Ascites
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Ascites is the accumulation of fluid in the peritoneal space. It is a common problem in cirrhosis (due to portal hypertension) and when there is malignant spread into the peritoneum (which is common in ovarian and gastrointestinal cancers). It can cause significant swelling and discomfort and peritoneal drainage often brings relief.

Epidemiology and pathogenesis

Ascites is a common problem in patients with palliative illnesses.
The majority of Most patients with end-stage liver disease from cirrhosis develop ascites.
About 10% of cancer patients develop ascites, with the most common malignant causes including:
  • Ovarian cancer
  • Breast cancer
  • Lung cancer
  • Gastric cancer
  • Pancreas cancer
  • Cancer of unknown primary (accounts for around 20% of case of malignant ascites)

Clinical features

Symptoms

As ascites develops, the abdomen becomes increasingly swollen. This can cause tightness and discomfort and eventually the resultant mass effect of the fluid causes poor appetite, early satiety and nausea (through compression the gastrointestinal tract) and dyspnoea (through upwards pressure on the diaphragm and lungs).

Signs

On abdominal examination:
  • On inspection, abdominal distension is obvious with significant ascites
  • On percussion, dullness at the flanks that moves when the patient rolls on his side tends to become apparent once at least a litre of fluid has accumulated (shifting dullness)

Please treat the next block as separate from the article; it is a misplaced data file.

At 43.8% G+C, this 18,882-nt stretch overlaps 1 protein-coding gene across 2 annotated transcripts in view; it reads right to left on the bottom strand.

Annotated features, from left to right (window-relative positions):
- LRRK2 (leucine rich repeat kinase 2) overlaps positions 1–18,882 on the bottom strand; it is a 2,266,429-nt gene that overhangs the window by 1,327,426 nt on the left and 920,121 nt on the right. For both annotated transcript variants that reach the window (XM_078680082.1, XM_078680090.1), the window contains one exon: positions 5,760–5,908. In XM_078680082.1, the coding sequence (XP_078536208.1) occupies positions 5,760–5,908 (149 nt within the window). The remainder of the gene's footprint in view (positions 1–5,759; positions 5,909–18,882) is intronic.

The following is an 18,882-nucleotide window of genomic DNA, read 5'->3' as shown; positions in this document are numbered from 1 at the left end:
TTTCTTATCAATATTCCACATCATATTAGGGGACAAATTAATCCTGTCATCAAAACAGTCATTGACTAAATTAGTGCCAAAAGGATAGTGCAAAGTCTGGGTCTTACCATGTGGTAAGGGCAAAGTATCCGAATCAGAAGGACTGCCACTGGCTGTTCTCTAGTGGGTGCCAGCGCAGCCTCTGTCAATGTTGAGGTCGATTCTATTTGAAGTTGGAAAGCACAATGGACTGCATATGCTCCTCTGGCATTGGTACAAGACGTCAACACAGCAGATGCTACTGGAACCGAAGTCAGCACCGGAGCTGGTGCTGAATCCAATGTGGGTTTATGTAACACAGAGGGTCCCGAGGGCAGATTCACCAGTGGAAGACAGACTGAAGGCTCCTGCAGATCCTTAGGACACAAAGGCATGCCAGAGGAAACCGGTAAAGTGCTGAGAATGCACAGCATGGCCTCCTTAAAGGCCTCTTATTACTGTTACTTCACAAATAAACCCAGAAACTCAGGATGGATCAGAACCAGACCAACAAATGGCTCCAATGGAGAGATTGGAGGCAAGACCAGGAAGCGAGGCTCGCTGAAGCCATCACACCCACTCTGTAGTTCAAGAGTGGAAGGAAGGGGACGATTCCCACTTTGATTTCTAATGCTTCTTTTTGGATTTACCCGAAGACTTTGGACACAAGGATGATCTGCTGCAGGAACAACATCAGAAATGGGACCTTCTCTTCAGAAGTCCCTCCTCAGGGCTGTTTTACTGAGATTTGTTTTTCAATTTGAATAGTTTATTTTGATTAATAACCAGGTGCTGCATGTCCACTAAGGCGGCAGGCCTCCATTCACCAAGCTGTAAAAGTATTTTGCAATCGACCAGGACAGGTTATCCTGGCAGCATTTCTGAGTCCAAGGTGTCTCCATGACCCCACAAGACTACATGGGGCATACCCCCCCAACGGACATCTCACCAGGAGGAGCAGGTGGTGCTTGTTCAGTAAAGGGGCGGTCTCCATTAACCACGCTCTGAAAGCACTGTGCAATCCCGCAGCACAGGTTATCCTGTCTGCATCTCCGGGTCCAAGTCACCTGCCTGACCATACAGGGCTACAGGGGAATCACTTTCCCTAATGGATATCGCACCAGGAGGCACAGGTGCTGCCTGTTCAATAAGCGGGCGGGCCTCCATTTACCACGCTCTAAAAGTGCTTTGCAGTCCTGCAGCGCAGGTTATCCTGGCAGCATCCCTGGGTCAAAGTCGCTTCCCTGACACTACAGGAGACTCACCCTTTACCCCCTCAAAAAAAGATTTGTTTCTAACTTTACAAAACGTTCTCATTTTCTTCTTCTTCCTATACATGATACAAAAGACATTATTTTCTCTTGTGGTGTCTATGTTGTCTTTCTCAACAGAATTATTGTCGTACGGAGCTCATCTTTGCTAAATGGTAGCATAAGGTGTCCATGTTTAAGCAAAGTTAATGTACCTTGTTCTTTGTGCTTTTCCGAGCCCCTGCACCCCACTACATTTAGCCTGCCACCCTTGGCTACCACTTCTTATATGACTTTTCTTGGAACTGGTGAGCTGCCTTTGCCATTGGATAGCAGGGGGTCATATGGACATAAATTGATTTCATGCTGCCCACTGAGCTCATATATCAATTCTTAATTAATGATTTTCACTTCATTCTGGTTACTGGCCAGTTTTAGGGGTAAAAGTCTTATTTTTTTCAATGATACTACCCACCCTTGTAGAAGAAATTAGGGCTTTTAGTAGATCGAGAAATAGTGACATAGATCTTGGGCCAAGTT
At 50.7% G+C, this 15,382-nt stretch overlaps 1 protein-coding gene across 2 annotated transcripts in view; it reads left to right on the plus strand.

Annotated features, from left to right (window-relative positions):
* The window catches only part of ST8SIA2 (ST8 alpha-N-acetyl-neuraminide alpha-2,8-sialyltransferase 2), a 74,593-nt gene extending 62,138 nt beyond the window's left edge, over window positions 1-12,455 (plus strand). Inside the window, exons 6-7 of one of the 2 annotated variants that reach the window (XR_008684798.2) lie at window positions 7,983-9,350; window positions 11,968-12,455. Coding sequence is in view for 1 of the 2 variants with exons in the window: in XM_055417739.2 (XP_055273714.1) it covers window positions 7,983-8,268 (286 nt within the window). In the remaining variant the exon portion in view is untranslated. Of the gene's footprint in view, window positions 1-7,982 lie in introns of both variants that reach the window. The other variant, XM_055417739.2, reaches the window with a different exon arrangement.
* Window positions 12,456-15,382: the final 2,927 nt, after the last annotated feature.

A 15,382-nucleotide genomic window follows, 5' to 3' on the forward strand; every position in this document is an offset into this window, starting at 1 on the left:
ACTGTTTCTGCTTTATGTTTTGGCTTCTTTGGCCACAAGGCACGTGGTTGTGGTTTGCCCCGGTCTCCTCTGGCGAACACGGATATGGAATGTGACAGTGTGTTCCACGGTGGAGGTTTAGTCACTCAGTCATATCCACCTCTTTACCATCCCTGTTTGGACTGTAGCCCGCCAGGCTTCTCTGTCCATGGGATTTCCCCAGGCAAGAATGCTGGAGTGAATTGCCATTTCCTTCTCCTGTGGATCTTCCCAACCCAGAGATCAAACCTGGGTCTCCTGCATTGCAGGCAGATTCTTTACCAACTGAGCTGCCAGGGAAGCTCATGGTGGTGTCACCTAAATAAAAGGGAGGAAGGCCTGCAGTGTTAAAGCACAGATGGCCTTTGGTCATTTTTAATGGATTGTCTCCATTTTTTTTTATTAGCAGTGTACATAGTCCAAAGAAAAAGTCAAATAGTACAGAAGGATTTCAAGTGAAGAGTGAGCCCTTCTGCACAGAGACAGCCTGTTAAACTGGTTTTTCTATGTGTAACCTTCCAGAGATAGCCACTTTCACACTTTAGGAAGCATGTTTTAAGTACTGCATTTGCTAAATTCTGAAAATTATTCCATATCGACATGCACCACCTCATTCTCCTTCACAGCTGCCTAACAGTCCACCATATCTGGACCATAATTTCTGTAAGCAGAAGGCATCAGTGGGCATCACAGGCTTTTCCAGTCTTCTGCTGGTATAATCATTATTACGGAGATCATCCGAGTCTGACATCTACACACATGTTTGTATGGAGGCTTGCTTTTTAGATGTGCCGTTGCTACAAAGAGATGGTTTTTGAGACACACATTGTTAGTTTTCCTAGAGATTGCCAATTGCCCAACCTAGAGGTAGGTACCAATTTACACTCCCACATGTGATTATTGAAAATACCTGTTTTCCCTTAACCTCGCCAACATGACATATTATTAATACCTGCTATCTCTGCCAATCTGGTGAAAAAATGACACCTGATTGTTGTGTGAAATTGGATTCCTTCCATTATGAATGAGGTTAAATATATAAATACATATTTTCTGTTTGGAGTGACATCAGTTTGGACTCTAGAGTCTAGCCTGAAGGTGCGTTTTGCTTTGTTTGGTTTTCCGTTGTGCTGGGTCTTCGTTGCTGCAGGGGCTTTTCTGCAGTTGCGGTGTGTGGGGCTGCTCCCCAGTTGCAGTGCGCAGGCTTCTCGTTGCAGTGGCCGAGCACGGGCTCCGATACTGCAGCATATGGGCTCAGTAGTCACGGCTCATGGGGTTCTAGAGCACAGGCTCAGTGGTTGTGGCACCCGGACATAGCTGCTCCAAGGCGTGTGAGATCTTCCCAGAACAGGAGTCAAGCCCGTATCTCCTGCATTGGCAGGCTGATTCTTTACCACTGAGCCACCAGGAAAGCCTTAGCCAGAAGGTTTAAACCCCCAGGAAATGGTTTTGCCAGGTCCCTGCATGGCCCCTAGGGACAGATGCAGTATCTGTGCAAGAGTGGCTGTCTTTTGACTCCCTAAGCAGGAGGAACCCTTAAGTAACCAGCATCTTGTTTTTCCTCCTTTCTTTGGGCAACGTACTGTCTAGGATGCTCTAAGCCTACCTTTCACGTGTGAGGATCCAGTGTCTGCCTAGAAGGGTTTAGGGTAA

On general inspection there may be signs of the underlying cause of the ascites. In cirrhosis, for example, a hepatic flap, jaundice and spider naevi are often present. In malignancy on the other hand, the patient may appeared frail and cachectic.

Point of care ultrasound is very useful in confirming ascites. The cheapest and most basic of hand-held ultrasounds can be used to immediately confirm or exclude the presence of a significant volume of ascites.



Investigations

Ascites can be confirmed radiologically via a formal ultrasound or CT imaging, although this usually isn't necessary in the palliative care context in a patient who has had recurrent ascites previously diagnosed.


Where the cause of the ascites isn't known, a diagnostic tap is helpful to confirm the aetiology and fluid can be sent for:
  • Albumin
  • Cytology
  • Cell count and differential
  • Gram stain and culture

Ascites with a high amount of albumin is an exudate which is what would be expected in malignant infiltration. When the albumin level is low this is a transudate consistent with portal hypertension (e.g. from cirrhosis). However most patients already have a low serum albumin which means that what is considered a high or low albumin in the peritoneal fluid is relative to the absolute serum albumin level. Thus to determine if the fluid looks like an exudate or a transudate, the serum-ascites albumin gradient (SAAG) should be calculated as follows:
Serum-ascites albumin gradient  =  Serum albumin  -  ascites albumin
SAAG
Terminology
Possible causes
< 11
Low gradient ascites (exudate)
Malignant infiltration